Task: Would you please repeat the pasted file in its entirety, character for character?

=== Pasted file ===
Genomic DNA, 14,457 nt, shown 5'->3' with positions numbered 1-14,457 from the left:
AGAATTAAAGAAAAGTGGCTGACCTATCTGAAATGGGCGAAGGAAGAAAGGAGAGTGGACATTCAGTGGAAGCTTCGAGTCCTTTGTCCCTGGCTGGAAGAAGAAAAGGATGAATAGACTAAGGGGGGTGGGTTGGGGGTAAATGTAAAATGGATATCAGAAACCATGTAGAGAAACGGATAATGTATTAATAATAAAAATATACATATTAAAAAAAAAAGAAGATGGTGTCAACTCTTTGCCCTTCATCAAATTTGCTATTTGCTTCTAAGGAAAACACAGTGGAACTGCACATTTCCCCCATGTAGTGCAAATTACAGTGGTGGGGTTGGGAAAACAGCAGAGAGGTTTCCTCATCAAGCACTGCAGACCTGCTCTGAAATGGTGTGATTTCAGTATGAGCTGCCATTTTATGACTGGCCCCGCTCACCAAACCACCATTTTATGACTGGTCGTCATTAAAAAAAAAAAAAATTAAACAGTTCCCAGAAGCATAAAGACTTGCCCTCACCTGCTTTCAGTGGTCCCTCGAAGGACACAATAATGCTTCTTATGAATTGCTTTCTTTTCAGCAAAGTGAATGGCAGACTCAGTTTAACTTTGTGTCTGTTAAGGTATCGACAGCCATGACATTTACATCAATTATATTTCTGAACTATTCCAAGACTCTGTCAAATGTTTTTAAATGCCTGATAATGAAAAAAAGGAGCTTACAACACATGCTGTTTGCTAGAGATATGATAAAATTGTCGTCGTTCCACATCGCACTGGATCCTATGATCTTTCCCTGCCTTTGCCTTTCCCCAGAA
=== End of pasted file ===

Genomic DNA, 14,457 nt, shown 5'->3' with positions numbered 1-14,457 from the left:
AGAATTAAAGAAAAGTGGCTGACCTATCTGAAATGGGCGAAGGAAGAAAGGAGAGTGGACATTCAGTGGAAGCTTCGAGTCCTTTGTCCCTGGCTGGAAGAAGAAAAGGATGAATAGACTAAGGGGGGTGGGTTGGGGGTAAATGTAAAATGGATATCAGAAACCATGTAGAGAAACGGATAATGTATTAATAATAAAAATATACATATTAAAAAAAAAAGAAGATGGTGTCAACTCTTTGCCCTTCATCAAATTTGCTATTTGCTTCTAAGGAAAACACAGTGGAACTGCACATTTCCCCCATGTAGTGCAAATTACAGTGGTGGGGTTGGGAAAACAGCAGAGAGGTTTCCTCATCAAGCACTGCAGACCTGCTCTGAAATGGTGTGATTTCAGTATGAGCTGCCATTTTATGACTGGCCCCGCTCACCAAACCACCATTTTATGACTGGTCGTCATTAAAAAAAAAAAAAATTAAACAGTTCCCAGAAGCATAAAGACTTGCCCTCACCTGCTTTCAGTGGTCCCTCGAAGGACACAATAATGCTTCTTATGAATTGCTTTCTTTTCAGCAAAGTGAATGGCAGACTCAGTTTAACTTTGTGTCTGTTAAGGTATCGACAGCCATGACATTTACATCAATTATATTTCTGAACTATTCCAAGACTCTGTCAAATGTTTTTAAATGCCTGATAATGAAAAAAAGGAGCTTACAACACATGCTGTTTGCTAGAGATATGATAAAATTGTCGTCGTTCCACATCGCACTGGATCCTATGATCTTTCCCTGCCTTTGCCTTTCCCCAGAA